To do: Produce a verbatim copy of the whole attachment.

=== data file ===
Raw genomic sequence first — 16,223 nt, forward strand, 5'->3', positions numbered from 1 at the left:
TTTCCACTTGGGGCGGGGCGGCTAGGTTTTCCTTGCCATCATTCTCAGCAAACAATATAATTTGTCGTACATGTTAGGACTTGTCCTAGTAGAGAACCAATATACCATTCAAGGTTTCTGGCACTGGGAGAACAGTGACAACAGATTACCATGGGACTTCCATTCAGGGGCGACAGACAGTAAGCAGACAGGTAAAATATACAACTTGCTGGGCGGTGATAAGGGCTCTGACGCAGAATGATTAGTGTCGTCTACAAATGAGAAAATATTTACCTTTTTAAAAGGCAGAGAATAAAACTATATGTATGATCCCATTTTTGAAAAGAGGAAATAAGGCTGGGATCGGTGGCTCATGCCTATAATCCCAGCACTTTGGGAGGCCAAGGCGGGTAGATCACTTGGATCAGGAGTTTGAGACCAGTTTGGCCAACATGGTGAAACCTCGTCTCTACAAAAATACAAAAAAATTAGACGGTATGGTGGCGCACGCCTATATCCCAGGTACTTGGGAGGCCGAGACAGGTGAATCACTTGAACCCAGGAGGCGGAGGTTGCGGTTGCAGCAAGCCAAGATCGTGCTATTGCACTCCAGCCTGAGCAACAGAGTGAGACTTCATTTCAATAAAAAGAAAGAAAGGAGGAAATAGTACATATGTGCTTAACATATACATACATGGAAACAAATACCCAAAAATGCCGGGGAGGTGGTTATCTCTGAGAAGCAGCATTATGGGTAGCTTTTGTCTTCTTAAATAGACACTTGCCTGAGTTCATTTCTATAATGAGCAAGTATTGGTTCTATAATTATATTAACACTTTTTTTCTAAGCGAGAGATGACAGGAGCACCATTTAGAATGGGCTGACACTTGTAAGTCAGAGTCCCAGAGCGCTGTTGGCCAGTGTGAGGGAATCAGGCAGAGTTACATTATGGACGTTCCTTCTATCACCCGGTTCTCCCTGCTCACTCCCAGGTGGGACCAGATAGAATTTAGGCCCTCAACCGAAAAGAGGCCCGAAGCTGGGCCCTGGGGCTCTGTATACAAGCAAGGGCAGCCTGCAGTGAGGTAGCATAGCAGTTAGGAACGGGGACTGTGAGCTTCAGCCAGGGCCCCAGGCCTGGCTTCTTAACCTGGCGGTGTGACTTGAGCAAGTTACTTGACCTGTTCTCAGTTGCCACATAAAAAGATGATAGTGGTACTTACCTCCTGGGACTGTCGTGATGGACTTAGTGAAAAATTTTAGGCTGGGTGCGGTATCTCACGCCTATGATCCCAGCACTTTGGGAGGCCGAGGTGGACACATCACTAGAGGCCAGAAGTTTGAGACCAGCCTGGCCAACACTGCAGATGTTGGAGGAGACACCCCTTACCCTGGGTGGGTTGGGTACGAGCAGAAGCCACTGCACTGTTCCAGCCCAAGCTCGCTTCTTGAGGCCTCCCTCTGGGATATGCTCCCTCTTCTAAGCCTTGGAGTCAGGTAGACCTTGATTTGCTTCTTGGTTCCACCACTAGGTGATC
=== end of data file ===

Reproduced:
Raw genomic sequence first — 16,223 nt, forward strand, 5'->3', positions numbered from 1 at the left:
TTTCCACTTGGGGCGGGGCGGCTAGGTTTTCCTTGCCATCATTCTCAGCAAACAATATAATTTGTCGTACATGTTAGGACTTGTCCTAGTAGAGAACCAATATACCATTCAAGGTTTCTGGCACTGGGAGAACAGTGACAACAGATTACCATGGGACTTCCATTCAGGGGCGACAGACAGTAAGCAGACAGGTAAAATATACAACTTGCTGGGCGGTGATAAGGGCTCTGACGCAGAATGATTAGTGTCGTCTACAAATGAGAAAATATTTACCTTTTTAAAAGGCAGAGAATAAAACTATATGTATGATCCCATTTTTGAAAAGAGGAAATAAGGCTGGGATCGGTGGCTCATGCCTATAATCCCAGCACTTTGGGAGGCCAAGGCGGGTAGATCACTTGGATCAGGAGTTTGAGACCAGTTTGGCCAACATGGTGAAACCTCGTCTCTACAAAAATACAAAAAAATTAGACGGTATGGTGGCGCACGCCTATATCCCAGGTACTTGGGAGGCCGAGACAGGTGAATCACTTGAACCCAGGAGGCGGAGGTTGCGGTTGCAGCAAGCCAAGATCGTGCTATTGCACTCCAGCCTGAGCAACAGAGTGAGACTTCATTTCAATAAAAAGAAAGAAAGGAGGAAATAGTACATATGTGCTTAACATATACATACATGGAAACAAATACCCAAAAATGCCGGGGAGGTGGTTATCTCTGAGAAGCAGCATTATGGGTAGCTTTTGTCTTCTTAAATAGACACTTGCCTGAGTTCATTTCTATAATGAGCAAGTATTGGTTCTATAATTATATTAACACTTTTTTTCTAAGCGAGAGATGACAGGAGCACCATTTAGAATGGGCTGACACTTGTAAGTCAGAGTCCCAGAGCGCTGTTGGCCAGTGTGAGGGAATCAGGCAGAGTTACATTATGGACGTTCCTTCTATCACCCGGTTCTCCCTGCTCACTCCCAGGTGGGACCAGATAGAATTTAGGCCCTCAACCGAAAAGAGGCCCGAAGCTGGGCCCTGGGGCTCTGTATACAAGCAAGGGCAGCCTGCAGTGAGGTAGCATAGCAGTTAGGAACGGGGACTGTGAGCTTCAGCCAGGGCCCCAGGCCTGGCTTCTTAACCTGGCGGTGTGACTTGAGCAAGTTACTTGACCTGTTCTCAGTTGCCACATAAAAAGATGATAGTGGTACTTACCTCCTGGGACTGTCGTGATGGACTTAGTGAAAAATTTTAGGCTGGGTGCGGTATCTCACGCCTATGATCCCAGCACTTTGGGAGGCCGAGGTGGACACATCACTAGAGGCCAGAAGTTTGAGACCAGCCTGGCCAACACTGCAGATGTTGGAGGAGACACCCCTTACCCTGGGTGGGTTGGGTACGAGCAGAAGCCACTGCACTGTTCCAGCCCAAGCTCGCTTCTTGAGGCCTCCCTCTGGGATATGCTCCCTCTTCTAAGCCTTGGAGTCAGGTAGACCTTGATTTGCTTCTTGGTTCCACCACTAGGTGATC